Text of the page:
Depression and PTSD in the Black community is an issue faced by many throughout our community and is seldom discussed. The beginning of the new year was the lowest point in my life and I’ve never really opened up about it. For a year and a half of my life, I was in a physically and mentally abusive relationship. That all changed in early March, when my ex-boyfriend physically abused me and broke my windshield in a gas station parking lot.
Luckily, bystanders witnessed the altercation and called the police. However, when the police arrived was when things got worse. The first person they saw was me. They pointed guns at me and yelled, “Get on the floor, get on the floor.” I was already shaken up so it was hard for me to think… I stood there frozen and started to cry. The witnesses told me everything would be okay and told me to get down as I laid on the floor, they detained my abuser.
After everything was sorted out and they had him in custody, they apologized for the inconvenience. While the apology seemed less than sincere, I was then gaslighted. The police could not arrest him on their own because they did not witness the alteraction. While I was the victim in the situation, they said things like,” this happens often but, the girls always go back anyway,” this was followed by the officers cuckling amongst themselves. This caused my social anxiety to rise and I called my mom crying and I asked her for guidance on the event.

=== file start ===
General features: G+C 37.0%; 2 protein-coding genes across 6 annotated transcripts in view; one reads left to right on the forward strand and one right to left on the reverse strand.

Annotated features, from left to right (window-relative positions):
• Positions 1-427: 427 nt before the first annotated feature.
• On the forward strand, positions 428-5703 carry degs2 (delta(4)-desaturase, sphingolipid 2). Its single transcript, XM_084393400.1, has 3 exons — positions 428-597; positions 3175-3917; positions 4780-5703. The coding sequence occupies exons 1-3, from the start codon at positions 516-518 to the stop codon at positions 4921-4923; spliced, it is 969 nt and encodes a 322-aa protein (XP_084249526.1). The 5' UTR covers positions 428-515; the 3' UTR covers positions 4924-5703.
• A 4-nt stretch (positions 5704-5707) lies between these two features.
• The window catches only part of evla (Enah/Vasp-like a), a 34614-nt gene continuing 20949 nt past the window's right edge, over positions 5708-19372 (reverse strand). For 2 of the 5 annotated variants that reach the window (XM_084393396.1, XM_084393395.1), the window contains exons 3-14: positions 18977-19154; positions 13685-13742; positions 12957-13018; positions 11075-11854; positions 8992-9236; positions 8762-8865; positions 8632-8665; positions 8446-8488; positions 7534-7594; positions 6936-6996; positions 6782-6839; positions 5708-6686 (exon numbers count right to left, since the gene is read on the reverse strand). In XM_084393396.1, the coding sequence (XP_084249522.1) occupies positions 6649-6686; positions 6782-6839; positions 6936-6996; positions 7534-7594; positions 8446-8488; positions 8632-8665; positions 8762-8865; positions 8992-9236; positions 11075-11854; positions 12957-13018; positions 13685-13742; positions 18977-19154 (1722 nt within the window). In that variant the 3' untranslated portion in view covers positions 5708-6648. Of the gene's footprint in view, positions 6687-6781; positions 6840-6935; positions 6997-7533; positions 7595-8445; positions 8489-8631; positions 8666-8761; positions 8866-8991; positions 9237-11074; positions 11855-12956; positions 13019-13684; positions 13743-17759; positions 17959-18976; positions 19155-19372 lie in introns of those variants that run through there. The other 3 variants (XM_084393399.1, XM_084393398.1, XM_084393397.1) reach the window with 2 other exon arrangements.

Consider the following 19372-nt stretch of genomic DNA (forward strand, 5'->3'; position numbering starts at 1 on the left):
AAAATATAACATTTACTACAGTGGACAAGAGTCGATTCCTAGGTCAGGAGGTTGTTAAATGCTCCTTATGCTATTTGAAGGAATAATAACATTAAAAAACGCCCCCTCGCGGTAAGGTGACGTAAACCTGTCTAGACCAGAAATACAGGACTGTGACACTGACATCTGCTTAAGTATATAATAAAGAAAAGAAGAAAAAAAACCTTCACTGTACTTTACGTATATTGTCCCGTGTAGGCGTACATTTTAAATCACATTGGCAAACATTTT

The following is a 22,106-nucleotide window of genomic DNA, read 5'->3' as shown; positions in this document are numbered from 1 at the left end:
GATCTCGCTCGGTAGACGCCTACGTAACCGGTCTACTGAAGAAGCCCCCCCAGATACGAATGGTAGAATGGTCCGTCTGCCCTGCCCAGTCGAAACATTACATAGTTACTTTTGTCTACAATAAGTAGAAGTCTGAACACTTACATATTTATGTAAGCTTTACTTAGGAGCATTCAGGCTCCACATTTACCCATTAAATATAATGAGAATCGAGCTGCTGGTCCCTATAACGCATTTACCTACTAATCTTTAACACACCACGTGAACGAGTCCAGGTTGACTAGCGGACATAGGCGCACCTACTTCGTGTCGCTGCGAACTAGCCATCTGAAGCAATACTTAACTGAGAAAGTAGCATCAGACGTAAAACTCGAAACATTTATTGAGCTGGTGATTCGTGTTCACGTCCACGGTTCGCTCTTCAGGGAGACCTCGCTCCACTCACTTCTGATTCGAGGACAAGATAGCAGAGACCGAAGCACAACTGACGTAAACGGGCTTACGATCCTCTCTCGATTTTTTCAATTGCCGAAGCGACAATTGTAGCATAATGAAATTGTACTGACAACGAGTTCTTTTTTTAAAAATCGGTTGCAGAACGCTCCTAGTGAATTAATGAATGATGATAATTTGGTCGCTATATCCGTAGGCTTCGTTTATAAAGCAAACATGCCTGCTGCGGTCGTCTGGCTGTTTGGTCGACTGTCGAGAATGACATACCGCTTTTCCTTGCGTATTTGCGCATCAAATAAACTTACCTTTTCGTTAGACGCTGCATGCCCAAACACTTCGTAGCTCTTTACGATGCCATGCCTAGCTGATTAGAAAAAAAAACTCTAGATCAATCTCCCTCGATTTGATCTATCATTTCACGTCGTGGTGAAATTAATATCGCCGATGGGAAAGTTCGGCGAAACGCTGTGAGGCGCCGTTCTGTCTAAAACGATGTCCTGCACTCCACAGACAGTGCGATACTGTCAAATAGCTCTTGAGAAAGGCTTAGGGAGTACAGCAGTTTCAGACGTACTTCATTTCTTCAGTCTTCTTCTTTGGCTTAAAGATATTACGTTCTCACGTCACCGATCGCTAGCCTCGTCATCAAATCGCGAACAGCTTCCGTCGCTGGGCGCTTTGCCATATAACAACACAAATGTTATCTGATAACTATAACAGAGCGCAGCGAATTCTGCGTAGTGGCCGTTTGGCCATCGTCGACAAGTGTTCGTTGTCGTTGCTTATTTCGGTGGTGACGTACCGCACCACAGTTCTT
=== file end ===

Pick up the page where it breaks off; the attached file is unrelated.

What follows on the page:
I ended up signing the private person’s arrest. However, when it came to the police the situation was not handled properly. Victims of violence should never feel like they are the issue because in this instance my voice was not being heard and for months after what happened, I constantly had dreams about the police approaching me with guns like they did that day.
It is very important officers take initiative to be unbiased in situations of violence because the negative impact on mental health from not only the abuse but, also the police encounter was something that lies with me even to this day.